Santo Domingo de la Calzada in La Rioja, is home to one of the most famous miracles or legends on the Camino de Santiago. Located on the third section of the French Way of the Camino de Santiago, the history of Santo Domingo de la Calzada is intricately linked to the way of St James.
The town takes its name after Saint Dominic (the name literally means Saint Dominic of the road) who dedicated his life to improving the conditions of pilgrims en route to Santiago in the Middle Ages, building pilgrim hospitals, roads, and bridges along The Way.
A small town of just 6000 residents, Santo Domingo has retained its medieval charm and has an impressive number of monuments per square metre welcoming the visitors and passing pilgrims, reminders of this holy past: a beautiful cathedral, two Paradors (one of them used to be a pilgrims hospital), an abbey and many chapels, as well as grand houses belonging to local noble families and personalities.
Santo Domingo de la Calzada is also famous for the so-called ‘miracle of the hen’, considered to be the most famous of the Middle Ages and the Camino de Santiago.
According to the legend, a German young man and his family were traveling as pilgrims to Santiago. On the way, they stopped in Santo Domingo de la Calzada for the night, where he rejected the advances of the inn keeper’s daughter. Upset with the rejection, the young woman hid a silver cup in the pilgrim’s bag, who would be later accused of theft and condemned to death.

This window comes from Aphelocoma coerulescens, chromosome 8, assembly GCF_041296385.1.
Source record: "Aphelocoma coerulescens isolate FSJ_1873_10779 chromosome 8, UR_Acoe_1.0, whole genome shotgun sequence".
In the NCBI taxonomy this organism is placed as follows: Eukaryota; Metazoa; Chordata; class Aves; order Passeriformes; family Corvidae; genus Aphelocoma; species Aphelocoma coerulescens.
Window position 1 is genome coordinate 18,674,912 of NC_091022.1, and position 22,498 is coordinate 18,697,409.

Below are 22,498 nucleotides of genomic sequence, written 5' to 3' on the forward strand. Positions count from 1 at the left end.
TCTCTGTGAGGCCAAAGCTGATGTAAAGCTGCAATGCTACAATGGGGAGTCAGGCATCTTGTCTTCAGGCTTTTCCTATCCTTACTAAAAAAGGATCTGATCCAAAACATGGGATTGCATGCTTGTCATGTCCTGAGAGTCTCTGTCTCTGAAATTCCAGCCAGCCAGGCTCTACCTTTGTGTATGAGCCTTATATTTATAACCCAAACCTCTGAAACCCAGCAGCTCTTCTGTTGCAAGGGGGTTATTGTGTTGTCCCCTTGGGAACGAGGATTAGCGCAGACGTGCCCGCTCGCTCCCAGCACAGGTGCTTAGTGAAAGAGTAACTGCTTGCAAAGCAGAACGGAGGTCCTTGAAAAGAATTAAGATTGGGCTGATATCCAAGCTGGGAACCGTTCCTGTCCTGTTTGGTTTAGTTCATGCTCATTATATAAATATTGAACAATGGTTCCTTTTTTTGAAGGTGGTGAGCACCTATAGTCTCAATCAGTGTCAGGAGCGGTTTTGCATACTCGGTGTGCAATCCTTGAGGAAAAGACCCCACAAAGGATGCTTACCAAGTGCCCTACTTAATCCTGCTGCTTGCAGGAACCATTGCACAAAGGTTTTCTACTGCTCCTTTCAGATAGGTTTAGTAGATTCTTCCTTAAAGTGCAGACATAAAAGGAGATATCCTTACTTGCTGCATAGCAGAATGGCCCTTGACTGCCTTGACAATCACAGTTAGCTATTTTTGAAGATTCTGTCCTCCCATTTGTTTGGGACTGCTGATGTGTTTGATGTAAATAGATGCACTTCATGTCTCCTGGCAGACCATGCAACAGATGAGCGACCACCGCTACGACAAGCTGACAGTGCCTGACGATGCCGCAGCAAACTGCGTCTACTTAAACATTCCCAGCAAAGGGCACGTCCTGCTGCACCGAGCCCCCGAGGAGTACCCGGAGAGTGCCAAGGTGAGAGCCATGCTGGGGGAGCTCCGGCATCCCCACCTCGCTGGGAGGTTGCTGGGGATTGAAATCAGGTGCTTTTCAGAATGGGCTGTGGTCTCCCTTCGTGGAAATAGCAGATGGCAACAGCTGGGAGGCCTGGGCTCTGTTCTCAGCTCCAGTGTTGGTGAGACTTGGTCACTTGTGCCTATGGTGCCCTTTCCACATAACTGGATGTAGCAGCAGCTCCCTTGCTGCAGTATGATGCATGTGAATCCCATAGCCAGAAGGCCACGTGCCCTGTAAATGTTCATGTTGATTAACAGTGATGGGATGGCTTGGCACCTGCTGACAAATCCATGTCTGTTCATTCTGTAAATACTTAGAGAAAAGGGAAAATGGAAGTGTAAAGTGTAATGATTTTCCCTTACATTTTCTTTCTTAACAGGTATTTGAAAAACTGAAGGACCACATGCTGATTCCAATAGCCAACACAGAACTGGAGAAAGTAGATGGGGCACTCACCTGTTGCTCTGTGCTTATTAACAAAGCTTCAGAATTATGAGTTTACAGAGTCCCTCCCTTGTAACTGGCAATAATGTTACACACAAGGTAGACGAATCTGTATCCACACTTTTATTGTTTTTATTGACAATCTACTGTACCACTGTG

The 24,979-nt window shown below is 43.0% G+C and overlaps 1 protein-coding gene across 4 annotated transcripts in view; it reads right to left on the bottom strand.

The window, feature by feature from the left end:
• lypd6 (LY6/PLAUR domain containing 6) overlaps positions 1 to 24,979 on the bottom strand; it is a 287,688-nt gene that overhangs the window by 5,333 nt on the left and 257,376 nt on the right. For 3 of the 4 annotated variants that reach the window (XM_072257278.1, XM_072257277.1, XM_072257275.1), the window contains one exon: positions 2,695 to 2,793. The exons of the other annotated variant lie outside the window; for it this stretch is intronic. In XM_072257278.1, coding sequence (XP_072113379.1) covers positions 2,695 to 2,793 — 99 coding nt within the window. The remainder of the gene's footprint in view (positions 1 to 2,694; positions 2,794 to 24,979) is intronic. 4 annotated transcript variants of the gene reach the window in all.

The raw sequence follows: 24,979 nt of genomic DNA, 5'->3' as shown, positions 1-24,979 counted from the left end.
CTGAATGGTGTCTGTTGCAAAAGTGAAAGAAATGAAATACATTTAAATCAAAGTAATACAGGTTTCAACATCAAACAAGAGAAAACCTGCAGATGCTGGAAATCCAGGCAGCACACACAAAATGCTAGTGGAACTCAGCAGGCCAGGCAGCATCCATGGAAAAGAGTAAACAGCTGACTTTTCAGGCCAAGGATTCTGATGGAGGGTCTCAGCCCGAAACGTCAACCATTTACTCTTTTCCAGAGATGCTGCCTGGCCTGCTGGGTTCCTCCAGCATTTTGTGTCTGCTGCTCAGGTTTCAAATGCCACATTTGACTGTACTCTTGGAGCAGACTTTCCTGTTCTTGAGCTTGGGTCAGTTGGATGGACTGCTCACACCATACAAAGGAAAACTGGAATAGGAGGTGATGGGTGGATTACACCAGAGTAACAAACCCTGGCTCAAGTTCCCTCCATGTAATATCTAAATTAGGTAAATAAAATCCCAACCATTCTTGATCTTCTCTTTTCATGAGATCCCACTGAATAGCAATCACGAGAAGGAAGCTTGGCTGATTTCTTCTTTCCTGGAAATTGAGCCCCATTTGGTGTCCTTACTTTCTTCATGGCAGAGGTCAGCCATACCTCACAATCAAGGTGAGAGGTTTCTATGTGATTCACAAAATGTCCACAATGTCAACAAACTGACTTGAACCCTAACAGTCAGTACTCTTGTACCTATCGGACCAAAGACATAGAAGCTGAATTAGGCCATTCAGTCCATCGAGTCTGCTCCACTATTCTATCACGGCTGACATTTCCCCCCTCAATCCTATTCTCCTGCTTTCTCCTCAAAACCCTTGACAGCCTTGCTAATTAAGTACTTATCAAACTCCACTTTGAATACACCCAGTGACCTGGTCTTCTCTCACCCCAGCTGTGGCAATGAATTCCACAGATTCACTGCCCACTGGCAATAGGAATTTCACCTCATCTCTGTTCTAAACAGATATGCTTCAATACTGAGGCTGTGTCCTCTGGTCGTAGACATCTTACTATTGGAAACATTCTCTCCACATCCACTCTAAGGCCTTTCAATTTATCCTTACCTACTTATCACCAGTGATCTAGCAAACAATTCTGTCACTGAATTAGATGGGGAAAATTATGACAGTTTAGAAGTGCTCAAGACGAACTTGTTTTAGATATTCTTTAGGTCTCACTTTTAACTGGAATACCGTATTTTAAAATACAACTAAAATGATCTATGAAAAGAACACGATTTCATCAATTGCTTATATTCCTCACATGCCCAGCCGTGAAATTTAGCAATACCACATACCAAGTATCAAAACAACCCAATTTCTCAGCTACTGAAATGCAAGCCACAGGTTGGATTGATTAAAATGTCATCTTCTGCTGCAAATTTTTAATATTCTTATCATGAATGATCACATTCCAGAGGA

On their return from Santiago de Compostela, his parents went back to Santo Domingo de la Calzada to give the final farewell to their son and found him still alive, thanks to the intervention of Saint Dominic who knew of the young man’s innocence.
Surprised by such a miracle, the parents went to the authorities to let them know. The Corregidor (sheriff) of Santo Domingo being skeptical replied that their son would be as alive as the roasted cockerel and hen he was going to eat that very moment. As he pronounced these words, the cockerel and hen instantly got up on the plate, their white feathers grew back and they started to sing.
And ever since, it is said about the town: ‘Santo Domingo de la Calzada, where the hen sang after being roasted.” (Santo Domingo de la Calzada, donde la gallina cantó después de asada).